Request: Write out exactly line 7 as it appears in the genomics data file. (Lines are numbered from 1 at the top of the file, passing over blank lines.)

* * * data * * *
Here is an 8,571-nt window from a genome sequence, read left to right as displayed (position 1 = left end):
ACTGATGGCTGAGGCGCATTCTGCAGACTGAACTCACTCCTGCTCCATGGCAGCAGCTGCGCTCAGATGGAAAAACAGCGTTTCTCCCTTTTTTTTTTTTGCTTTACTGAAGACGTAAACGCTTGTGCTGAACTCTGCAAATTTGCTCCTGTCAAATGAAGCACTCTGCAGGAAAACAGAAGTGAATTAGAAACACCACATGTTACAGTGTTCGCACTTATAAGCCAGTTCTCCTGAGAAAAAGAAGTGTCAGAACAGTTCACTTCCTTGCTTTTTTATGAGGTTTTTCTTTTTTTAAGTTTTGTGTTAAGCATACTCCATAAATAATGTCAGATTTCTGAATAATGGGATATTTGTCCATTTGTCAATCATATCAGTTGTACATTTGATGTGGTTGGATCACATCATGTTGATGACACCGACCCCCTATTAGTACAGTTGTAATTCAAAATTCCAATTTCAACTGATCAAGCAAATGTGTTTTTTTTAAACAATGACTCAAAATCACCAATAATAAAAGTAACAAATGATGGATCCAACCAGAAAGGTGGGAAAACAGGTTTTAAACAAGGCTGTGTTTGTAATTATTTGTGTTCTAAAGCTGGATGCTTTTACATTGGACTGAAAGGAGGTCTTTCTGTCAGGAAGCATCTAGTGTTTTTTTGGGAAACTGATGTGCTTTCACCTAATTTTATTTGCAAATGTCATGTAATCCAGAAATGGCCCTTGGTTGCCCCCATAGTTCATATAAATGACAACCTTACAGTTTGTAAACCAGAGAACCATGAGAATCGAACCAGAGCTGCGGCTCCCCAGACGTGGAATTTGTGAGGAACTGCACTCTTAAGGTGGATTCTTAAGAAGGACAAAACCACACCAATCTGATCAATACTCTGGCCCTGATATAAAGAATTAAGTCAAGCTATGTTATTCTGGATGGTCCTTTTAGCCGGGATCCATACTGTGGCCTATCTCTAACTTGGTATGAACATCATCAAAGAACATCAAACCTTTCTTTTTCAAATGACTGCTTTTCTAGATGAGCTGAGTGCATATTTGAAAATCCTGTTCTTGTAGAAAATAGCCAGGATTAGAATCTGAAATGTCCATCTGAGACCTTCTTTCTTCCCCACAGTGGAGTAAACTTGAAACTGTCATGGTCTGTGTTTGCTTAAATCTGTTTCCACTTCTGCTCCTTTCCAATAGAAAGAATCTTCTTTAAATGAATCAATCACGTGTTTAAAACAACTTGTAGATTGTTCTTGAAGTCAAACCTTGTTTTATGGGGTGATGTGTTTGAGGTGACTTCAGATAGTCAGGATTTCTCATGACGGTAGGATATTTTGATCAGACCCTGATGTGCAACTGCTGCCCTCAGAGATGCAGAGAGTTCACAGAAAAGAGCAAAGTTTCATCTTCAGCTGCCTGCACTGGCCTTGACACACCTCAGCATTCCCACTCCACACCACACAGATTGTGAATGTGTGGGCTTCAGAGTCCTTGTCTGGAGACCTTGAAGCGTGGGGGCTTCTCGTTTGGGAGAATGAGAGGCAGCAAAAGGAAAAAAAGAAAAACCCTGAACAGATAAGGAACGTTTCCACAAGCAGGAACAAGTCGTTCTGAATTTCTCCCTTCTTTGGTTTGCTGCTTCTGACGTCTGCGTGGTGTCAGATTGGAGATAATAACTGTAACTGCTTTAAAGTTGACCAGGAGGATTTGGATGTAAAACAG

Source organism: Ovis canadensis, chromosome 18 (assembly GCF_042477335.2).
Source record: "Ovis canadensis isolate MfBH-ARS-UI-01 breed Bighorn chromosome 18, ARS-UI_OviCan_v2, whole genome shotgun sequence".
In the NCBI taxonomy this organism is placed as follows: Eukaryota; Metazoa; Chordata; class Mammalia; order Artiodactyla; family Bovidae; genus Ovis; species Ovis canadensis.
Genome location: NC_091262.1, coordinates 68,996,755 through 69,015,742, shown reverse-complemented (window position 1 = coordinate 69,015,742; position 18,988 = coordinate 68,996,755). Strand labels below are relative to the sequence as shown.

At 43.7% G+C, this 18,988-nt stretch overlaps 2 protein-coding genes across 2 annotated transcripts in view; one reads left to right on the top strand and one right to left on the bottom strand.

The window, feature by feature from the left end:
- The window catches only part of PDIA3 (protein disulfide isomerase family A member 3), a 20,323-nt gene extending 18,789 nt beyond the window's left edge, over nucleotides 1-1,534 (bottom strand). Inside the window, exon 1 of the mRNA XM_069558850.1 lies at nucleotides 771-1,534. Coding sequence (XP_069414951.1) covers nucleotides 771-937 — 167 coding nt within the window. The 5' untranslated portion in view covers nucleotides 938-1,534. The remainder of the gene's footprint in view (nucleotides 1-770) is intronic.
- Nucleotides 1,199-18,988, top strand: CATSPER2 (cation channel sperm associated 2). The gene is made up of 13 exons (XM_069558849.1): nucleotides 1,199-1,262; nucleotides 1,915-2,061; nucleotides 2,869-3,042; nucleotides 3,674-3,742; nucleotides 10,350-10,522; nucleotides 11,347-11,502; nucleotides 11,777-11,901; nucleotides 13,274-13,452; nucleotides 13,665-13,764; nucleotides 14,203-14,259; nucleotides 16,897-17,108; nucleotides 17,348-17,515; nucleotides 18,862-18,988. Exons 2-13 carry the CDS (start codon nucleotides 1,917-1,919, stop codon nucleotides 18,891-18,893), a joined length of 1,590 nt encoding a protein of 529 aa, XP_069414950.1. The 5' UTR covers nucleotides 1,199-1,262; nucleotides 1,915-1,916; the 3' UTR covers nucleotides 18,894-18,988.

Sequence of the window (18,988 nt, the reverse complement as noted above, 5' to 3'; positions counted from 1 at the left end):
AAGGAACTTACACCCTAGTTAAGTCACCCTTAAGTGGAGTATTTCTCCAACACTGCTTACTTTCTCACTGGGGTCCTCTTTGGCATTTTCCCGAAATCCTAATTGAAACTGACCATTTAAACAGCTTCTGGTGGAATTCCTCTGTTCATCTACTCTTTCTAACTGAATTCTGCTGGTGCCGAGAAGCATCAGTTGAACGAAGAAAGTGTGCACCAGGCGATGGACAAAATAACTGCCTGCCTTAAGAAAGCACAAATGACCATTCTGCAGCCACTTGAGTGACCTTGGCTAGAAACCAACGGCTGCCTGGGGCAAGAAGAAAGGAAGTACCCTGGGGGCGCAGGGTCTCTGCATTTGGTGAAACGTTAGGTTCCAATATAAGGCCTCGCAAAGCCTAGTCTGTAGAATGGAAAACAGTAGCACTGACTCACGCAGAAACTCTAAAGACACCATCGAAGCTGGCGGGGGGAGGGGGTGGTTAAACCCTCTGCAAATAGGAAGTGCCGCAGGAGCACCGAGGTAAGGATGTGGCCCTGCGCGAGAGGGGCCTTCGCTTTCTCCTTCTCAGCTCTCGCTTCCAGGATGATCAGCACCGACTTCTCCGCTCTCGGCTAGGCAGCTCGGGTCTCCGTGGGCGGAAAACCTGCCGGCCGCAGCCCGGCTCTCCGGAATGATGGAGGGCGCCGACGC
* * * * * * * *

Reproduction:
At 43.7% G+C, this 18,988-nt stretch overlaps 2 protein-coding genes across 2 annotated transcripts in view; one reads left to right on the top strand and one right to left on the bottom strand.